Handling Interrupts

Handling interrupts

In my last article, we explored the concept of interrupts and how they catch the CPU’s attention. In this article, we will look at what happens after an interrupt occurs.

Let’s start by defining what a context switch is. When an interrupt occurs, it causes the CPU to stop executing the current program. The control then passes to a special piece of code called an Interrupt Handler or Interrupt Service Routine. The interrupt handler will process the interrupt and resume the interrupted program. But have you ever wondered how the initial program is resumed? How does the CPU know where to continue from, and what values were being computed when the interrupt occurred? This happens by means of a context switch, which forms a vital part of interrupt handling.

A context switch is the process of storing and restoring state (the context) of a CPU, so that execution can be resumed from the same point at a later time. When an interrupt is generated, the processor saves its execution state via a context switch, and begins executing the interrupt handler at the interrupt vector. In a switch, the state of the first process must be saved, so that when the scheduler gets back to executing the first process, it can restore this state and continue. The state of the process includes all registers that the process may be using, including the program counter (PC).

Saving and restoring registers

Since an interrupt causes control to transfer to another function, we need to save the registers, so as to preserve their content. For example, let’s suppose that while executing a particular function F, an interrupt occurs:

void F() 
{
........ 
........ 
........
(Interrupt Occurs)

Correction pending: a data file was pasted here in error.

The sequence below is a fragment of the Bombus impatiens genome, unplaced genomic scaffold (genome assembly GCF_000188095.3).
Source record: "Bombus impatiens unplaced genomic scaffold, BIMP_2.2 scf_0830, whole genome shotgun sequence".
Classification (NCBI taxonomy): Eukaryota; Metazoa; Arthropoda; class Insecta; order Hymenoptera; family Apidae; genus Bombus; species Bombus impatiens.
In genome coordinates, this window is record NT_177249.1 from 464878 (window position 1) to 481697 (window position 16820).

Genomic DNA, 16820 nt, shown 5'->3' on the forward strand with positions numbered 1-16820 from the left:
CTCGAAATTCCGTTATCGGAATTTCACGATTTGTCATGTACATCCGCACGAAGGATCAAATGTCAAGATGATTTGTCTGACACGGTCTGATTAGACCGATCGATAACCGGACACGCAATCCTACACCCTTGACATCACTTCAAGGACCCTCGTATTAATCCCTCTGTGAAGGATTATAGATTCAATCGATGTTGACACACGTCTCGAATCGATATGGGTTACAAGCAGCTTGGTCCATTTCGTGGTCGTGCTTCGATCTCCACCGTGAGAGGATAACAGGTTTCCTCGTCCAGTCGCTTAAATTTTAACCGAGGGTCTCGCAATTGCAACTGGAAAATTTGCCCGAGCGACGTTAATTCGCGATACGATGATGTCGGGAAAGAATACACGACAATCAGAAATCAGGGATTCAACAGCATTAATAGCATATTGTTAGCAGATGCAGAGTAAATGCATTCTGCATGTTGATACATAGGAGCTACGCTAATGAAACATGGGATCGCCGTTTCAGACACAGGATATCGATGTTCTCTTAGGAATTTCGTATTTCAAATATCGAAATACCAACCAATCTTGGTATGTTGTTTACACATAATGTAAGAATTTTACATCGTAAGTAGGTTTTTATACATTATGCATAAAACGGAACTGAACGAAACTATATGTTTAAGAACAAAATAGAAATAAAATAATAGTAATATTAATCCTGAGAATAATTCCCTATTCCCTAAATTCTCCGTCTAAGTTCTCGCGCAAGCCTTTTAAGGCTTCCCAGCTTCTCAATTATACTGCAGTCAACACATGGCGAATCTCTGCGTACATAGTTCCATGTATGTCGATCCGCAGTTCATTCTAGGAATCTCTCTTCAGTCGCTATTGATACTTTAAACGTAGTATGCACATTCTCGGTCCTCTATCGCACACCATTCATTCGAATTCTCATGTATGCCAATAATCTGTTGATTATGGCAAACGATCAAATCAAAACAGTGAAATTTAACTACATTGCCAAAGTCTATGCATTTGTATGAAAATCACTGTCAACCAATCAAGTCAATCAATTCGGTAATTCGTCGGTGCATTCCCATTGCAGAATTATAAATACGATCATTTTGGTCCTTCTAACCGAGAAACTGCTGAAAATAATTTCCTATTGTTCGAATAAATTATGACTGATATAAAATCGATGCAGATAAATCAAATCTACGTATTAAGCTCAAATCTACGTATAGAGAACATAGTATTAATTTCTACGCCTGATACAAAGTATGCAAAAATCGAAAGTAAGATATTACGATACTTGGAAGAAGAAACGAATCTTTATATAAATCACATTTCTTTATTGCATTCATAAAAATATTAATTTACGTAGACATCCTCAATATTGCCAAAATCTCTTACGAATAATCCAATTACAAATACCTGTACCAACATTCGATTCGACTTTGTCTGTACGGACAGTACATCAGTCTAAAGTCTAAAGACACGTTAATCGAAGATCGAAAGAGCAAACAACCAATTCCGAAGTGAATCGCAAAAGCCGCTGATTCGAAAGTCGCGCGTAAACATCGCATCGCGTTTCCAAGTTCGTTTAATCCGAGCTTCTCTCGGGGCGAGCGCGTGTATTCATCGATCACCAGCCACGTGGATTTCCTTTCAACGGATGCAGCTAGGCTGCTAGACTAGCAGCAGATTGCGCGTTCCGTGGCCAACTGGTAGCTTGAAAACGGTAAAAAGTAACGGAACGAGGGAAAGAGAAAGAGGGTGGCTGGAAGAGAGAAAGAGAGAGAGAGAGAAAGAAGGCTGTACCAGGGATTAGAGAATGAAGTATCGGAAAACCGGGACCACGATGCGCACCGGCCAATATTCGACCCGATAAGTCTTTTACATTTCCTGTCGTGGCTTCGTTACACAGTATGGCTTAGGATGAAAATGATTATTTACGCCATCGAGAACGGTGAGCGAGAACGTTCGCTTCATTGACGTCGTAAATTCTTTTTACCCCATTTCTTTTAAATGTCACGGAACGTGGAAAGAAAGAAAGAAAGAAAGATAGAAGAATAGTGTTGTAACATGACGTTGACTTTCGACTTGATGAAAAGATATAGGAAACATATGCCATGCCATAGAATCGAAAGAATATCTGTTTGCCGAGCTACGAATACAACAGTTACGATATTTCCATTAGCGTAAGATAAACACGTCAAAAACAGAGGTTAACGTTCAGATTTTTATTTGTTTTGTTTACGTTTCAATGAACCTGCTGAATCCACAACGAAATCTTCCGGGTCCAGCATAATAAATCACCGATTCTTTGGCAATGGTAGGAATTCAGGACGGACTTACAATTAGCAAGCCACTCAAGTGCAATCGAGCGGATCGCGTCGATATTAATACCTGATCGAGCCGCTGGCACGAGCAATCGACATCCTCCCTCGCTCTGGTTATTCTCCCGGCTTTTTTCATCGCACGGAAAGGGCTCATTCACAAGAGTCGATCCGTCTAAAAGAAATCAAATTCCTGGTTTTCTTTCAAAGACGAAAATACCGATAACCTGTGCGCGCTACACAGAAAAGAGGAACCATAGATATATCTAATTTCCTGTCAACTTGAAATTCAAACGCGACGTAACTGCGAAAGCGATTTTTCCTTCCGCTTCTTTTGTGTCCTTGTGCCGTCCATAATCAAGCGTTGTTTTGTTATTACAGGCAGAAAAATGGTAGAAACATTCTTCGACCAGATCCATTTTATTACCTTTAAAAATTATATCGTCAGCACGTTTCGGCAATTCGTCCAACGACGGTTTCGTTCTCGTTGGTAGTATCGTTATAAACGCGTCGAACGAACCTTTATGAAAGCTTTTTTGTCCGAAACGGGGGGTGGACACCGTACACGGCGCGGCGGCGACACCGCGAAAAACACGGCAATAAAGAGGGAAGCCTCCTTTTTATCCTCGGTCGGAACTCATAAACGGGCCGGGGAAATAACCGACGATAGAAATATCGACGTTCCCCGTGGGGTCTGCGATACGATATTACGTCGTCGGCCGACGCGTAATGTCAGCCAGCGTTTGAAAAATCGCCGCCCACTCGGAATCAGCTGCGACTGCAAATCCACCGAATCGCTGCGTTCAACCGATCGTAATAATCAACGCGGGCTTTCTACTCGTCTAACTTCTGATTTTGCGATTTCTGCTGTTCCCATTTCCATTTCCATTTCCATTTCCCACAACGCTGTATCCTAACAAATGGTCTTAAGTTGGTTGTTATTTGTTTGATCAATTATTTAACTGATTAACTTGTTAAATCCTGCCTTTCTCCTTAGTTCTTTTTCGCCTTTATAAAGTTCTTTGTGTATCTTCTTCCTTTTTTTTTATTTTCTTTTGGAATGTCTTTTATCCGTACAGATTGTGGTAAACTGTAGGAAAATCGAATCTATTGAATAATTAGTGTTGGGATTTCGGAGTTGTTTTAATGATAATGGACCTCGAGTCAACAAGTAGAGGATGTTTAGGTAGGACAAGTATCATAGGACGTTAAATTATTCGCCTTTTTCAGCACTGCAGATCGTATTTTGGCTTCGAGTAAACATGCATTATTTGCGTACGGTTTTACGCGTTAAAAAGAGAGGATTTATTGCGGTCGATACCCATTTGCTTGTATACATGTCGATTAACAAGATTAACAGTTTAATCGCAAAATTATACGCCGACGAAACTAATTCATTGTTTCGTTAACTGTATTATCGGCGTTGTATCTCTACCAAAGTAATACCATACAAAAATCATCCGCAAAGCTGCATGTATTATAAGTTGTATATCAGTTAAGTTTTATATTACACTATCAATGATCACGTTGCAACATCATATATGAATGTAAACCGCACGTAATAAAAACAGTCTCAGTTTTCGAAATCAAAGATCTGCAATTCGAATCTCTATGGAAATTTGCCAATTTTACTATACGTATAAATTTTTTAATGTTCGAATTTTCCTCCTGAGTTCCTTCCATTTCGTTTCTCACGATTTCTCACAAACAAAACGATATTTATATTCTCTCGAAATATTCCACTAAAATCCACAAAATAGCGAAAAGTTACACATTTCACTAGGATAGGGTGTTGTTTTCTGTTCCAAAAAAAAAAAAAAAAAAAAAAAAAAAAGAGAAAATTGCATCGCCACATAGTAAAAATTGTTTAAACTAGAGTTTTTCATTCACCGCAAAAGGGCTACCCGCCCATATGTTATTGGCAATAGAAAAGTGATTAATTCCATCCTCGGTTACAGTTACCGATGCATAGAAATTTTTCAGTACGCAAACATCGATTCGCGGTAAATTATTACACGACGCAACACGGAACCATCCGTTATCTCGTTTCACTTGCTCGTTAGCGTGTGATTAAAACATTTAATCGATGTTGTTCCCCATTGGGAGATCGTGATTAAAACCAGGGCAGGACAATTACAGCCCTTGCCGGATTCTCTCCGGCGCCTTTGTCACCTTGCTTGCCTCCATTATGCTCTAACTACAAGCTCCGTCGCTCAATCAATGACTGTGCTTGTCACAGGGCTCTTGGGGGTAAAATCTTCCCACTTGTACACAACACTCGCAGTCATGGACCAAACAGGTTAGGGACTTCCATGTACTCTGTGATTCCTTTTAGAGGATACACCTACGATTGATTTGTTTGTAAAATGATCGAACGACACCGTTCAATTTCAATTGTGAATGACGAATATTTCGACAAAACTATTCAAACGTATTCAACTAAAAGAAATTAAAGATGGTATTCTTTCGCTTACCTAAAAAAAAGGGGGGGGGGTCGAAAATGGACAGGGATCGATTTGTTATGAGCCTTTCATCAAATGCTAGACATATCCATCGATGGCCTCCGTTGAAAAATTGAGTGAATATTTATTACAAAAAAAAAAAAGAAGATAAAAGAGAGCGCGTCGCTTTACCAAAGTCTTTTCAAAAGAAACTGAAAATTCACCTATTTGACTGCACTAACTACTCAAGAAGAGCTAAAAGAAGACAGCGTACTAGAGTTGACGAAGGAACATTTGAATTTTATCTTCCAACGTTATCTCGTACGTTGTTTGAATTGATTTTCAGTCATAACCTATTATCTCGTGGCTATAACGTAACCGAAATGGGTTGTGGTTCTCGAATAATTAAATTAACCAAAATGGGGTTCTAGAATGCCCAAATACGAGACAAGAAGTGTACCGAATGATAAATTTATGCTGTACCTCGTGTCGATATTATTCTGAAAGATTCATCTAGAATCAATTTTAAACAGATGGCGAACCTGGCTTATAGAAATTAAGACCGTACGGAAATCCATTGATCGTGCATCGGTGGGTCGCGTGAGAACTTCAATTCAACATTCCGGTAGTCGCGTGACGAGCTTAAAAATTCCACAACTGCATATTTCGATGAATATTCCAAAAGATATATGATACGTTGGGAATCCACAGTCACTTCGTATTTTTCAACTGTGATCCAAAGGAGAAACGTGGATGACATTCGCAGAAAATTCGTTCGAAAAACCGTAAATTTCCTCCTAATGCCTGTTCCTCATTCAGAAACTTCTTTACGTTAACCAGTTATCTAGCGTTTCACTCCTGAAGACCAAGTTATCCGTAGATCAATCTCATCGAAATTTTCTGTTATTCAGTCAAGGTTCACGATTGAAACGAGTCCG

........ 
........
........
}

Let’s suppose we have a function INTR that is invoked when the interrupt occurs:

static void INTR() 
{ 
........ 
........ 
........
}

It is possible that the value of some of the registers being used by F() are also used by INTR(). So, if we don’t preserve their content, they will be corrupted by INTR(). So, we take a backup of the registers inside the interrupt function (while entering the interrupt function), and restore them while exiting the function, as follows:

static void INTR()
{
    // Take backup of registers used
    ........
    ........
    ........    
    // Restore the registers
}
Note: Usually, the value of the PC is preserved by the underlying hardware, so you might not bother about it.

We backup the registers to memory. The memory stack could look like what is shown in Figure 1.

Memory stack

Figure 1: Memory stack

Now, let us look at an example to see how the registers will be saved in memory. To understand this example, let’s assume that we have a processor that supports:

  • Data registers — R0, R1, R2
  • Address registers — AR0
  • Instructions in which the first operand forms the destination operand. And the remaining operands form the source operands.

Please note that we need to save those registers that are used by the interrupt function. Let’s look at the following example for the interrupt routine INTR():

static void INTR()
{
    int a, b, c ;
    a = b + c;
}

The saving and restoring of registers is done as shown below:

   _intr:
    // Prologue Code 
    ...
    ...
    // Taking Backup of Data Registers 
    // used in the interrupt routine
        MOVE    [AR0]++,R0;
        MOVE    [AR0]++,R1;
        MOVE    [AR0]++,R2;

    //  a = b + c;

        MOVE    AR0,    SP ;  //SP is the stack pointer
        MOVE    R2,     [AR0]++ ;
        MOVE    R1,     [AR0]++ ;
        ADD     R0,     R2,    R1 ;
        MOVE    [AR0]++,    R0 ;

    //Restore ARO by the stack pointer   
    // Restoring Data Registers 
    // used in the interrupt routine

        MOVE    R2,   [AR0]--;    
        MOVE    R1,   [AR0]--;    
        MOVE    R0,   [AR0]  ;      

    // Epilogue Code 
    ...
    ...

        RETINT    ;  //Return from interrupt routine
    END

As you can see above, since we know what registers are used in the interrupt routine, we need to preserve only (the values of) those registers. A better (but suboptimal) way would be to blindly save/restore all the physical registers, so that in future, if the interrupt routine is modified, you need not bother about additional code for saving/restoring the new set of registers used in the function. However, this may be subject to requirements.

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